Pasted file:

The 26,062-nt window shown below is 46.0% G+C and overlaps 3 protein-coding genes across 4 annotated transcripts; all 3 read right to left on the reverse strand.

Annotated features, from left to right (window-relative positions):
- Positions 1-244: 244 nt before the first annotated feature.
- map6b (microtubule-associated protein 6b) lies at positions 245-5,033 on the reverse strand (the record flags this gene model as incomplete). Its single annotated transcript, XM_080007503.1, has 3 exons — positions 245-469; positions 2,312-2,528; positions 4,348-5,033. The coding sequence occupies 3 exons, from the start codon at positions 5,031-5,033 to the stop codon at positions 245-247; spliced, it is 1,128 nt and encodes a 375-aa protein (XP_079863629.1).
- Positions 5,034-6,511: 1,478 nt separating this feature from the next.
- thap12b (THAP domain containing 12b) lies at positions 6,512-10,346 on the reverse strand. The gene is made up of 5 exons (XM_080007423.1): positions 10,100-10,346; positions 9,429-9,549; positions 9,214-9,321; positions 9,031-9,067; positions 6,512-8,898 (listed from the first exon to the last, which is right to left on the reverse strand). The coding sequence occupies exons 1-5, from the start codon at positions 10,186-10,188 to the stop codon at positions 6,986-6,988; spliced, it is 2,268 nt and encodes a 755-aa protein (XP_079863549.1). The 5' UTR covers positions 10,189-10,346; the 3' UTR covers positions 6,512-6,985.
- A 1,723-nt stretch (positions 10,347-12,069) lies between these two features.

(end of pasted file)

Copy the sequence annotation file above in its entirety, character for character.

The 26,062-nt window shown below is 46.0% G+C and overlaps 3 protein-coding genes across 4 annotated transcripts; all 3 read right to left on the reverse strand.

Annotated features, from left to right (window-relative positions):
- Positions 1-244: 244 nt before the first annotated feature.
- map6b (microtubule-associated protein 6b) lies at positions 245-5,033 on the reverse strand (the record flags this gene model as incomplete). Its single annotated transcript, XM_080007503.1, has 3 exons — positions 245-469; positions 2,312-2,528; positions 4,348-5,033. The coding sequence occupies 3 exons, from the start codon at positions 5,031-5,033 to the stop codon at positions 245-247; spliced, it is 1,128 nt and encodes a 375-aa protein (XP_079863629.1).
- Positions 5,034-6,511: 1,478 nt separating this feature from the next.
- thap12b (THAP domain containing 12b) lies at positions 6,512-10,346 on the reverse strand. The gene is made up of 5 exons (XM_080007423.1): positions 10,100-10,346; positions 9,429-9,549; positions 9,214-9,321; positions 9,031-9,067; positions 6,512-8,898 (listed from the first exon to the last, which is right to left on the reverse strand). The coding sequence occupies exons 1-5, from the start codon at positions 10,186-10,188 to the stop codon at positions 6,986-6,988; spliced, it is 2,268 nt and encodes a 755-aa protein (XP_079863549.1). The 5' UTR covers positions 10,189-10,346; the 3' UTR covers positions 6,512-6,985.
- A 1,723-nt stretch (positions 10,347-12,069) lies between these two features.